US spy agencies provided information to Ottawa after the assassination of a Sikh separatist leader in the Vancouver area, but Canada has developed the most definitive intelligence that has led it to accuse India of to have orchestrated the plot, according to Western allied officials.
In the aftermath of the killing, U.S. intelligence agencies presented their Canadian counterparts with the context that helped Canada conclude that India had been involved. Yet what appears to be the “smoking gun,” namely intercepted communications from Indian diplomats in Canada indicating their involvement in the plot, has been collected by Canadian officials, allied officials said.
While Secretary of State Antony J. Blinken has called on India to cooperate with the Canadian investigation, U.S. officials have largely tried to avoid triggering a diplomatic backlash from India. But the revelation of the involvement of American intelligence services risks trap Washington in diplomatic battle between Canada and India at a time when that country wants to develop New Delhi as a closer partner.
The United States did not become aware of the plot or evidence of Indian involvement in it until after agents killed the Sikh leader, Hardeep Singh Nijjar, »Allied officials said.
Two men beaten down Mr. Nijjar, a Canadian citizen who had advocated the independence of a Sikh-majority region of India, in the Vancouver area on June 18.
Before the killing, Canadian officials told Mr. Nijjar that he was in danger. Several of Mr. Nijjar’s friends and associates said he had been repeatedly warned about threats against him and was warned to avoid the temple.
After his death, U.S. officials told their Canadian counterparts that Washington had had no advance information about the plot and that if U.S. officials had, they would have immediately informed Ottawa under the “duty” doctrine. to warn” intelligence agencies, according to two allies. civil servants.
The officials, who spoke on condition of anonymity to discuss what has become a diplomatic firestorm, said Canadian officials offered Mr. Nijjar a general warning but did not tell him he was the target of a conspiracy by the Indian government.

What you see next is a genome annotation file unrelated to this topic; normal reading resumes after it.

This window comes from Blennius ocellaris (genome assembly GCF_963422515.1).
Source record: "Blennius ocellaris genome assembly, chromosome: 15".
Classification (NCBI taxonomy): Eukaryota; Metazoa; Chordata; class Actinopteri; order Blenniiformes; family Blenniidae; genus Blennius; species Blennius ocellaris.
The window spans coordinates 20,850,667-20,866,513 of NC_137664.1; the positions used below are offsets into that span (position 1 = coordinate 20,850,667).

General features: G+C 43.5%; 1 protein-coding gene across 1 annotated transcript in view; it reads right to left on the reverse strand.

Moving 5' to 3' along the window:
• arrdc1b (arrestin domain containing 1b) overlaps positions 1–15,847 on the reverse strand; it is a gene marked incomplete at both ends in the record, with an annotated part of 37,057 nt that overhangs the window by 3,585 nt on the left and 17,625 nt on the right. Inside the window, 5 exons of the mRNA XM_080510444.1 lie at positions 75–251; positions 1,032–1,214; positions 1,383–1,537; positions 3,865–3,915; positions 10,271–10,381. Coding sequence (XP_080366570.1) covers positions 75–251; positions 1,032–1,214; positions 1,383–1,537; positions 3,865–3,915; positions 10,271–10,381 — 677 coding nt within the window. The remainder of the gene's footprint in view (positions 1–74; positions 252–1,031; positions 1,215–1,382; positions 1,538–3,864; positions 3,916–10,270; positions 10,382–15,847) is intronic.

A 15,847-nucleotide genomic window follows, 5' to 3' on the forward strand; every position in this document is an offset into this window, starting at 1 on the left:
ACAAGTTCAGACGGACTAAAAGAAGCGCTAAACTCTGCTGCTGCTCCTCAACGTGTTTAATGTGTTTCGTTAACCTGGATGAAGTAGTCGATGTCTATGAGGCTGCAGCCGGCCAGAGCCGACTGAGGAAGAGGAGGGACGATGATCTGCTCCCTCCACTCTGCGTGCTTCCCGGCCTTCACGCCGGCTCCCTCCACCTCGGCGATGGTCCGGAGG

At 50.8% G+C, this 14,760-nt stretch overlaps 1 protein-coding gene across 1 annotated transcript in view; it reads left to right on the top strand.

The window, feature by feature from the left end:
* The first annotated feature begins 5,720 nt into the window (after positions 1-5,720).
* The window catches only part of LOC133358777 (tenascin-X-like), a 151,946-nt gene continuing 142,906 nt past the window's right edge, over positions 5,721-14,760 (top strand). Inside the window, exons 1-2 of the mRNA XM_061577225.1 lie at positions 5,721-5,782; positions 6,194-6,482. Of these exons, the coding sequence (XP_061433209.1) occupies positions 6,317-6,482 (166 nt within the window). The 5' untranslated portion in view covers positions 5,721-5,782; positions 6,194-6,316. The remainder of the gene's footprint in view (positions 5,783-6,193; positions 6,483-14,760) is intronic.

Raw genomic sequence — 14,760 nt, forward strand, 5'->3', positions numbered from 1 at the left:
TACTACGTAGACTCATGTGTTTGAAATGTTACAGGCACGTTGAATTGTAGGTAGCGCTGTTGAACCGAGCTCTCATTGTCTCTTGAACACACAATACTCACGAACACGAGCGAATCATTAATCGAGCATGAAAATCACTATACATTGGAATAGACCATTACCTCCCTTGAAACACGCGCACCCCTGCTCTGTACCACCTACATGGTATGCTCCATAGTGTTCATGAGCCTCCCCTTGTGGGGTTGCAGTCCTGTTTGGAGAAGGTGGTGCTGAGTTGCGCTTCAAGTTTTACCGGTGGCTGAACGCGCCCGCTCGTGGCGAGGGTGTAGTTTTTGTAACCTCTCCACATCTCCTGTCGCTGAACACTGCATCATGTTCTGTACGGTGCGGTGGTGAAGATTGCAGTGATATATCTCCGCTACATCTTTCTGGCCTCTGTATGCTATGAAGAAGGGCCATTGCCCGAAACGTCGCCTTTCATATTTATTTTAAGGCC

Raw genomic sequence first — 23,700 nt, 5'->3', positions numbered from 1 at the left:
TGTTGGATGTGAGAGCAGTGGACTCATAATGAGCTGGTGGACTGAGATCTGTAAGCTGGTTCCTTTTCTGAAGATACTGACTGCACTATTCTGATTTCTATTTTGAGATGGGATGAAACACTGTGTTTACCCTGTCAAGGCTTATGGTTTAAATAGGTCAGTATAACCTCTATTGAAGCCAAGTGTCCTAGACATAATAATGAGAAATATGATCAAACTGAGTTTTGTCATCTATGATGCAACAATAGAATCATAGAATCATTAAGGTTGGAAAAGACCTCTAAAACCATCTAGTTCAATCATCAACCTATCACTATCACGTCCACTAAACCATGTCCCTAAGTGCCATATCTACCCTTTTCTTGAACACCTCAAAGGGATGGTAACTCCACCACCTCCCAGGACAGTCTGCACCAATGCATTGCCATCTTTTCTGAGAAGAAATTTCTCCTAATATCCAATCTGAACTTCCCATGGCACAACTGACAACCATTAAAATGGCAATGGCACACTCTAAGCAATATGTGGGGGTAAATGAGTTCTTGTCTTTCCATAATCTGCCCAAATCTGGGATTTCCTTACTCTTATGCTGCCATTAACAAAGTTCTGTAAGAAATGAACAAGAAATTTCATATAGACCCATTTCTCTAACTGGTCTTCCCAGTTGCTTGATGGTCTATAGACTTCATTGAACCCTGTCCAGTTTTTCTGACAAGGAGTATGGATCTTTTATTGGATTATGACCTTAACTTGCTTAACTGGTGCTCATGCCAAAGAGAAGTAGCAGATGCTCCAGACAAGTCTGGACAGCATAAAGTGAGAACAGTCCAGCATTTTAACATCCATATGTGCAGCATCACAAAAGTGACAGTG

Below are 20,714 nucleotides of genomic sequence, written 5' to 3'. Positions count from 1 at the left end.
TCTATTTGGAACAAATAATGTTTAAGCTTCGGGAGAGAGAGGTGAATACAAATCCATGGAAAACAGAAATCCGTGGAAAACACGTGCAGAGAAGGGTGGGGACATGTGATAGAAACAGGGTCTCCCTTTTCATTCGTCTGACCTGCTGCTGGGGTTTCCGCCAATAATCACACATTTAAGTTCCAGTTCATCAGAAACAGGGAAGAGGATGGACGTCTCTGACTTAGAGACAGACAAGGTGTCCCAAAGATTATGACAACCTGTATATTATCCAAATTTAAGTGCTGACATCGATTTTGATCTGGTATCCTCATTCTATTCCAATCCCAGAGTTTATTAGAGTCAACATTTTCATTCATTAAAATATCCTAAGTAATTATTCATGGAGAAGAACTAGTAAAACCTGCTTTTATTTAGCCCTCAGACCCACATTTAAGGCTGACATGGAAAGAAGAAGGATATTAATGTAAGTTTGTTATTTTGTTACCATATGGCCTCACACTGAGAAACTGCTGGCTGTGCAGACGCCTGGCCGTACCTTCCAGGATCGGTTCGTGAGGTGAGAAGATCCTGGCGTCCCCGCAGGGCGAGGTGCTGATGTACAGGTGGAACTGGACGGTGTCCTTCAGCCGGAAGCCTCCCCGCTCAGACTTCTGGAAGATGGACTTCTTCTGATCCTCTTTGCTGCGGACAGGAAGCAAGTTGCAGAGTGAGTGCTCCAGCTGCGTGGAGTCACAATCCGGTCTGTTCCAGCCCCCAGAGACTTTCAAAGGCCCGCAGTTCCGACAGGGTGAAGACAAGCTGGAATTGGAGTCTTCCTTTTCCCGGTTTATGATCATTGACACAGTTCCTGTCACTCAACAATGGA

The United States regularly and automatically shares enormous quantities of intercepted communications with its closest intelligence partners, including Canada. But the contextual information about the murder was deliberately shared as part of a set of diverse intelligence feeds.
A White House spokesperson declined to comment. U.S. officials were reluctant to discuss the assassination because while Washington wants to help Canada, a close ally, it does not want to alienate India, a partner with which it hopes to broaden ties to counterbalance influence. growth of China in Asia.
This accusation created a diplomatic rift between Ottawa and New Delhi, leading each to expel the other’s intelligence agents and India to suspend visas for Canadians.
Nonetheless, the killing and the Indian government’s alleged involvement shocked officials in Washington. While democratic countries carry out targeted assassinations in unstable countries or regions and the spy services of more authoritarian governments – notably Russia – orchestrate assassinations wherever they wish, it is unusual for a democratic country to carry out a secret and murderous action in another democracy.
Prime Minister Justin Trudeau and Canadian officials have refused to release details of the intelligence Canada has collected on India. Canadian officials say it is important not to compromise the Royal Canadian Mounted Police’s investigation into the killing.
Allied officials would not describe in detail the intelligence shared by the United States.
A Canadian government official, who spoke on condition of anonymity to discuss sensitive information, said the government had received intelligence from several countries.
The Canadian Broadcasting Corporation reported earlier that the Canadian government had collected communications from Indian diplomats in Canada.